Determining Capability to Do Other Work--Implications of a Residual
    Functional Capacity for Less Than a Full Range of Sedentary Work, 61
    FR 34478 (July 2, 1996) (also available at: http://www.socialsecurity.gov/OP_Home/rulings/di/01/SSR96-09-di-01.html).

    DATES: Effective Date: This SSR is effective on July 25, 2012.
    Cross-References: SSR 82-63: Titles II and XVI: Medical-Vocational
    Profiles Showing an Inability To Make an Adjustment to Other Work; SSR
    83-12: Title II and XVI: Capability To Do Other Work--The Medical-
    Vocational Rules as a Framework for Evaluating Exertional Limitations
    Within a Range of Work or Between Ranges of Work; SSR 83-14: Titles II
    and XVI: Capability To Do Other Work--The Medical-Vocational Rules as a
    Framework for Evaluating a Combination of Exertional and Nonexertional
    Impairments; SSR 85-15: Titles II and XVI: Capability To Do Other
    Work--The Medical-Vocational Rules as a Framework for Evaluating Solely
    Nonexertional Impairments; SSR 96-3p: Titles II and XVI: Considering
    Allegations of Pain and Other Symptoms in Determining Whether a
    Medically Determinable Impairment is Severe; SSR 96-4p: Policy
    Interpretation Ruling Titles II and XVI: Symptoms, Medically
    Determinable Physical and Mental Impairments, and Exertional and
    Nonexertional Limitations; SSR 96-7p: Titles II and XVI: Evaluation of
    Symptoms in Disability Claims: Assessing the Credibility of an
    Individual's Statements; SSR 96-8p: Titles II and XVI: Assessing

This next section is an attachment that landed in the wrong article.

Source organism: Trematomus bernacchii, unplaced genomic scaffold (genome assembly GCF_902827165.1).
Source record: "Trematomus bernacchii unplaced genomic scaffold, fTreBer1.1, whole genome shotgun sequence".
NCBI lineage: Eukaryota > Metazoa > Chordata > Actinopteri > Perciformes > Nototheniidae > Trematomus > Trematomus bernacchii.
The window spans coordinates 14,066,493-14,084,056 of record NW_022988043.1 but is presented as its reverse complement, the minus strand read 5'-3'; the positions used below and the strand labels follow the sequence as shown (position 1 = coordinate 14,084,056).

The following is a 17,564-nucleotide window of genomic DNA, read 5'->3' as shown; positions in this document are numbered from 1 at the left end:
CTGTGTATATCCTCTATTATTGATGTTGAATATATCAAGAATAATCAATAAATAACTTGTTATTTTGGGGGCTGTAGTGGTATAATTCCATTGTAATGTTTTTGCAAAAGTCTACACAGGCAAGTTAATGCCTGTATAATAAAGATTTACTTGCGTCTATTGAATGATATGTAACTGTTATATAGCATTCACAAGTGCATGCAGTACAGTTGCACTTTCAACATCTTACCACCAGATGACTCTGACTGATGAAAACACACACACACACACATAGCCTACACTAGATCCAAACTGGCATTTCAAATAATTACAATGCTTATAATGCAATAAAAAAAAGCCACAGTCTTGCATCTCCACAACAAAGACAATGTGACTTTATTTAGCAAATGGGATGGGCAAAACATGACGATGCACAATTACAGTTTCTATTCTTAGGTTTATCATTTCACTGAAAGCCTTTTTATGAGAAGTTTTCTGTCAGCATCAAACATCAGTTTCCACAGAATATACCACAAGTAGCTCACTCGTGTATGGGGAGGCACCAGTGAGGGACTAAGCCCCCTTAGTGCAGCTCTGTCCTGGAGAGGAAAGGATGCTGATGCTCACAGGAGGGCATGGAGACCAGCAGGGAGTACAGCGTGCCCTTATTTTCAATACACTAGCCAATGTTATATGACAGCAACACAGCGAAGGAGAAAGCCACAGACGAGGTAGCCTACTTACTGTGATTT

Residual Functional Capacity in Initial Claims; SSR 96-9p, Titles II
    and XVI: Determining Capability to Do Other Work--Implications of a
    Residual Functional Capacity for Less Than a Full Range of Sedentary
    Work; SSR 99-2p: Titles II and XVI: Evaluating Cases Involving Chronic
    Fatigue Syndrome (CFS); SSR 02-2p: Titles II and XVI: Evaluation of
    Interstitial Cystitis; and SSR 06-3p: Titles II and XVI: Considering
    Opinions and Other Evidence from Sources Who Are Not ``Acceptable
    Medical Sources'' in Disability Claims; Considering Decisions on
    Disability by Other Governmental and Nongovernmental Agencies; and
    Program Operations Manual System (POMS) DI 22505.001, DI 22505.003, DI
    24510.057, DI 24515.012, DI 24515.061-DI 24515.063, DI 24515.075, DI
    24555.001, DI 25010.001, and DI 25025.001.

    [FR Doc. 2012-17936 Filed 7-24-12; 8:45 am]
    BILLING CODE 4191-02-P




    http://www.gpo.gov/fdsys/pkg/FR-2012-07-25/html/2012-17936.htm[This Message was Edited on 07/31/2012]